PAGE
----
Your mental activities and overall state of mind when you’re not actually in the act of climbing can have a crucial impact on your outcomes when you are climbing or training, or even resting enough to support your peak performances or training efforts. Two key areas to consider here are positive thinking and visualization. Today’s discussion revolves around the first; the following entry will cover the second.
Positive thinking includes not just how you think about yourself as a climber, but your overall status quo state of being. Are you pessimistic or paranoid, or do you tend more toward optimism and thinking the best of yourself and others? The more positively you can frame your world, the more positive your outcomes tend to be…and this carries over into climbing, too. This doesn’t mean that being positive will make sending routes happen way faster, necessarily, but having a more positive worldview does mean that you can probably cultivate more tolerance for difficulties and are able to spin them more positively to yourself, making you more able to enjoy the moment (and to be a pleasant and fun climbing partner, too).
An example of the above is to shift a frustrating moment of being unable to do a move on a particular climb or boulder problem into an awesome moment of success for yourself. You can do this by reflecting on the move in question and analyzing why you’re failing on it – what muscle group(s) or motions are you struggling with, and why? As you figure this out (perhaps with the help of a coach or climbing partners), you can look to find solutions to help remedy this issue.
So the moment of frustration/failure turns into a successful moment of getting taught directly about something that you need to work on to improve your overall climbing game – a much more valuable experience in the big picture than just traipsing up a climb with little or no difficulty. Cultivating this mindset 100 percent of the time isn’t likely to happen overnight, mind you – or maybe not ever – but it’s good to have it wired as your fallback default mode of thinking about such things instead of perpetual negative self-talk about how weak you are and how much you suck and so forth.
If you’re not sure you are using positive thinking to your greatest advantage, start by paying attention to how often you think something negative about yourself, your body, your climbing ability, or even your rest days. For example, many climbers and other fitness-obsessed types have difficulty handling rest days (or even rest periods between efforts on routes or boulder problems), even when their body would make the most gains from more rest and they could actually improve both training and performance outcomes. Little negative inner voices whispering that you’ll lose fitness if you don’t adhere strictly to a training or climbing schedule can lead you to overtrain and also, to get disgusted with your body’s inability to handle what you’re willing to dish out to it should injury occur.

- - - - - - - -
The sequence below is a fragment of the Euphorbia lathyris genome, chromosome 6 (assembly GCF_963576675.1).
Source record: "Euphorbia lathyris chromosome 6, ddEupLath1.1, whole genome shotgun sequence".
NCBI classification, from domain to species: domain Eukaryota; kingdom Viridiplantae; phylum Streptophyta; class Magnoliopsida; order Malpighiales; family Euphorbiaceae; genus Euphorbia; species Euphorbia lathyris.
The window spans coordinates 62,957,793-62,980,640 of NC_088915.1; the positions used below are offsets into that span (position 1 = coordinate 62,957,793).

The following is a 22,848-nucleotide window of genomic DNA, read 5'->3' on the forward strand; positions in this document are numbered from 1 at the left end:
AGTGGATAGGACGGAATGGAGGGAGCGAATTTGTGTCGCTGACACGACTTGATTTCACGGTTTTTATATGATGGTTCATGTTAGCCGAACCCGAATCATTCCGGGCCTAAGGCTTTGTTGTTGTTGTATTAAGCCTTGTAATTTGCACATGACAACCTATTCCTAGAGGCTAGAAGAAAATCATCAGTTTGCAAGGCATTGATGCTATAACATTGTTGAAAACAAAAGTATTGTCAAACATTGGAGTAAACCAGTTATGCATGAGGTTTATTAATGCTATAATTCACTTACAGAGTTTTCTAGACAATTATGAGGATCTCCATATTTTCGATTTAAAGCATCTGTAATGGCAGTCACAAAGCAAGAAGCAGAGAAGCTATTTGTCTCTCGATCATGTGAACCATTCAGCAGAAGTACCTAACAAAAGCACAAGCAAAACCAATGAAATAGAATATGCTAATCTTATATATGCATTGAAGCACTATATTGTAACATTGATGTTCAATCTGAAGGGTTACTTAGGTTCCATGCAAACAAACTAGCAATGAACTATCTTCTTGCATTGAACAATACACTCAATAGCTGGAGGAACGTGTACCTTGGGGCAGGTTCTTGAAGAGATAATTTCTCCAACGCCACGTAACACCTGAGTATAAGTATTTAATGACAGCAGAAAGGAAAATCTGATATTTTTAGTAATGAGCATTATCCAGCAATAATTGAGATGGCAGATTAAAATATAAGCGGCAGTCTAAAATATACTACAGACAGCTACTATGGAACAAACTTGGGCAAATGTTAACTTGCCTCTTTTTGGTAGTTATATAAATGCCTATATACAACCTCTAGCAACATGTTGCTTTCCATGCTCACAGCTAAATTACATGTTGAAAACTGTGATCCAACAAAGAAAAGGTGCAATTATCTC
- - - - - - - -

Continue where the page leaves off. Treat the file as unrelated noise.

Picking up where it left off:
Staying positive and working to curtail negative thoughts and words about such issues can lead to more positive outcomes overall. This isn’t to say you have to walk around with a fake smile plastered on your face all the time (though it has been demonstrated that smiling has a whole host of positive health effects, not the least of which is an improved mood – I’ve even experimented with smiling at rests on routes; I’m not sure if it helps, but I’ll try anything, and smiling is easy).
Negativity, including a regularly negative state of mind, increases stress, and stress does not help you reap the full benefits of your efforts to improve at climbing or to put in strong climbing performances (not to mention a full enjoyment of your life). Stress can have a detrimental impact on your body’s healing time, your sleep quality/quantity, your digestion and your hormones, among other adverse effects, so keeping your thoughts positive and your stress levels low can together lead to improved climbing and training efforts, both.
This multipart series of blogs and articles starts here, in case you have to catch up – you’ll also find a full table of contents, complete with links, in that entry. My designation of each area as “easy,” “medium” or “hard” is purely subjective. I’ve arrived at the designations from my personal experience garnered from 20+ years of climbing along with observations I’ve made as a climbing coach/certified personal trainer. You may find some of the areas harder or easier to change. You also might not agree with me or my take on things. That’s fine – feel free to take it or leave it as you wish! Also, remember that the information I provide here is purely offered as advice and that no exercises or training program should be undertaken without receiving medical clearance from a healthcare professional.
One other caveat: As will be true for all of the entries and articles in this series, if you’ve already mastered or maxed out the topic at hand to the best of your ability level, you’ll reap far fewer benefits or none at all from my suggestions – good for you that you figured it out, but sorry I couldn’t help you out more. Happy climbing and training!